Reading past articles and watching things in your videos it seems you sharpen saws only in a rip cut pattern when most saws available here in the US are fleam-cut and not rip cuts. I wondered, why do you not sharpen a fleam pattern for crosscut saws and a ripcut for rip saws or why you teach only one way? I think it might help if you can tell us what the difference is when using only a rip saw pattern on all of your saws. Do you not rip out the grain when cross cutting if the teeth are not actually severing the grain knife-like?
In an ideal world it might seem to make sense to own saws with dedicated cross- and ripcut patterns in each saw type and size. That’s what many saw makers are indeed telling us and now selling us. Following their recommendation you will end up owning a six pack of back saws and four handsaws. With current makers selling such saws anywhere between £50 and £150 a pop the money stacks up and, without exaggerating, it seems you could be spending in the region of £700-1000 plus on just saws.
Splitting saws into two dedicated tooth patterns for sharpening in general is unnecessary. I have used rip cut patterns throughout my life as a woodworker involved in general carpentry, speciality bench joinery and of course fine furniture making. In general the patterns I use were handed down to me. However, I have further developed my own patterns to improve what I was taught; to ensure that one saw will cut equally well in both aspects of sawing. I wanted and needed this versatility to make me efficient without losing effectiveness. I think that these patterns were and now remain more the craftsman’s practical solution to effective saw sharpening that keeps them in the zone as they work so that for their general work there is no need to switch saws during tasks requiring cross and ripcut in close proximity of cuts.This differs from advice given by way of the engineers manufacturing saws that if left to their own devices and marketing strategies have us straining at gnats like they do with other methods of edge tool sharpening of hand tools.
I actually like to sharpen saws – any type of saw, so when I come up against one that says you can’t sharpen it, something rises up inside of me until I can better understand why. As I started out, I actually like to sharpen saws and for several good reasons. More on that later. It’s never a chore for me and I usually get the results I want in a particular saw in about five minutes regardless of size and or type. First of all, I have several saws – about a hundred. In reality I reach for about eight. The same number described above. Tooth sizes require different saws as a general rule and for different reasons. The rest are used in the schools or are in for restoration work and filming the processes. Seven of my eight saws are sharpened to a ripcut pattern even when I use them equally for rip and crosscutting. The makers of saws obviously prefer to sell two saws instead of one. To my recollection as an apprentice I never heard anyone say pass me that ripcut saw or that crosscut tenon saw. No one called a small saw a dovetail saw and the terms carcass, sash, back and gents were not actually used. Of course men I worked with knew names of saws and we knew what to hand them but i knew by the task in process. Somewhere around the 1980’s we saw the two saw types emerge and we saw progressive tooth sizes return to specialist hand tool woodworking; this happened alongside hardened teeth sharpened to the crosscut fleam-pattern for working 2×4 construction from dimensional lumber and the so-called engineered boards used throughout construction. Talk about a confusion!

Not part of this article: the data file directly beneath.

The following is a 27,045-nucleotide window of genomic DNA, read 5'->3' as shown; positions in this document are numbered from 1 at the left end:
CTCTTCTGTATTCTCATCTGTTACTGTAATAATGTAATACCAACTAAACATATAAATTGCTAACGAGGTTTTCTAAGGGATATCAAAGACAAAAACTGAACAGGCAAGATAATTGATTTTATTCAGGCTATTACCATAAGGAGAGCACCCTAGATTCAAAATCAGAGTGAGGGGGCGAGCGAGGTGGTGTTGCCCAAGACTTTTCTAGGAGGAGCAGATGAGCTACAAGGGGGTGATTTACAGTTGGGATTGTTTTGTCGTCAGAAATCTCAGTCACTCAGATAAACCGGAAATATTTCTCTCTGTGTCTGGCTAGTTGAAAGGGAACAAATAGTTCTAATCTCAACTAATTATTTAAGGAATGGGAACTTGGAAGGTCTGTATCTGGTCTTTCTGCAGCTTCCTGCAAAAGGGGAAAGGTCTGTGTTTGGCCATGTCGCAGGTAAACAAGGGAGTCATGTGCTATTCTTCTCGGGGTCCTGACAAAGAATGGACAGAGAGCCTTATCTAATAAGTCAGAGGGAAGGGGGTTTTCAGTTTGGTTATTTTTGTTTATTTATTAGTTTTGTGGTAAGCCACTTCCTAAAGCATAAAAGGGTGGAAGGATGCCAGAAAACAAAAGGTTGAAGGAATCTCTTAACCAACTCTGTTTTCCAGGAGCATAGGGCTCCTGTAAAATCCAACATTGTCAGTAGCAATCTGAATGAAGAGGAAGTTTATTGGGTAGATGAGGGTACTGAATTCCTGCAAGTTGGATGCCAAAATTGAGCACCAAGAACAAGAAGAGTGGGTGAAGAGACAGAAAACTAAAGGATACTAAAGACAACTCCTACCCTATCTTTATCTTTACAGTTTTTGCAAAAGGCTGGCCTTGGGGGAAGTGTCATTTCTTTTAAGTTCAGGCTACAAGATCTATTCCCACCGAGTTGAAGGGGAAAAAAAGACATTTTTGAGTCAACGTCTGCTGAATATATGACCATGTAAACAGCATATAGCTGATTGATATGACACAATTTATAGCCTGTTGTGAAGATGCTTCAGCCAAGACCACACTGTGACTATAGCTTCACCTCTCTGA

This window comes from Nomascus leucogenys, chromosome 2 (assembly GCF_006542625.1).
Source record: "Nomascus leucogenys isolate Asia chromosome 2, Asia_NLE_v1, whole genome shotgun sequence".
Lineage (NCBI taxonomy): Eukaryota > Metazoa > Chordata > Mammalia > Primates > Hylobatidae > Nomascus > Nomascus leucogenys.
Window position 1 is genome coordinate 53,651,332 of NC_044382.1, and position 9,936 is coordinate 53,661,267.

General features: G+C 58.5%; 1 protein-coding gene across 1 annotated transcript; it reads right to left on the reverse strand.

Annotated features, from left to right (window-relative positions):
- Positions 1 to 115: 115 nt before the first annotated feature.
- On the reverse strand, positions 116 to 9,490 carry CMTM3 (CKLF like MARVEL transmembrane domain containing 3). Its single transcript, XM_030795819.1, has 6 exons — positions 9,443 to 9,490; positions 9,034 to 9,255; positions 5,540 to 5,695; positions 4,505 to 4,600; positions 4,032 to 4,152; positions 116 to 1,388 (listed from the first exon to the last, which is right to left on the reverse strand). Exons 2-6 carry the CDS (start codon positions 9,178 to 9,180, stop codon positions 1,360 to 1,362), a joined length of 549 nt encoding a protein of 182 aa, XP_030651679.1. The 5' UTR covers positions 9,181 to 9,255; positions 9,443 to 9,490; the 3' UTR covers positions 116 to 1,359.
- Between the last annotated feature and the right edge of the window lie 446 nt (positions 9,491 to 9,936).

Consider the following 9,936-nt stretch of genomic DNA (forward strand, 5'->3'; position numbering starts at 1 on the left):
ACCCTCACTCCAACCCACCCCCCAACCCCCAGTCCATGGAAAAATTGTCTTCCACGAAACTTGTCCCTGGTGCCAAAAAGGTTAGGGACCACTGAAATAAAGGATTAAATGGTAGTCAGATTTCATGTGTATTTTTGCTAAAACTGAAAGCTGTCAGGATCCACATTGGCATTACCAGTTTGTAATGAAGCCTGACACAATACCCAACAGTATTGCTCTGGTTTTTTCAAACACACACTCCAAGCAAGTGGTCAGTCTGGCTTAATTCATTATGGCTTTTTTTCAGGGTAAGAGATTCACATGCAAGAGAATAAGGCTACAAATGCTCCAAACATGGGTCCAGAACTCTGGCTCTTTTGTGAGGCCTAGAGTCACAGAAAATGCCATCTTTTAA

If you consider construction work today it has very little to do with actual joinery and so too joinery has very little to do with using hand tool methods for construction. What the construction trades needed was a throwaway saw that could basically perform tasks that might be prohibitive on site. Whereas all tasks can be performed using the ubiquitous chopsaw and skilsaw, in any given day a site worker needs to cut out a corner or a shape that defies using power equipment for many different reasons not the least of which is size. Skilsaws will indeed rip down 2” stock to any angle and parallel in a heartbeat compared to say a conventional handsaw. Pressed fiber boards like OSB are made up of strata laid flat in manufacture but effectively, because the orientation is so diverse and unpredictable, all cuts are crossgrain cuts. Plywood is always either side of fifty-fifty crossgrain cutting also depending on which direction you cut in. Using a skilsaw you can barely detect any noticeable different but a crosscut saw always cuts better than a ripcut. MDF has no grain to speak of and chipboard is the same. So you can see why in certain trades the fleam cut modern construction trade saw displaced the traditional saw on the construction site in general and in joinery too because of course the work done in industry is almost always machine work.
Of course furniture making is no different in that it’s no longer so much a craft outside of a few individuals choosing an alternative lifestyle but a mass-manufacturing process using machines. Most furniture made for homes today is manufactured and no hand tool ever touches any surface. The craft has indeed died.
Once you see why saws made for big box lumber and building suppliers don’t really suit general woodworkers and furniture makers, you start to see the niche market smaller specialist makers discovered and developed. I’m glad they have, but most woodworkers cannot afford to buy into the multiple new saws syndrome. Tomorrow, all being well, we can look more at tooth patterns.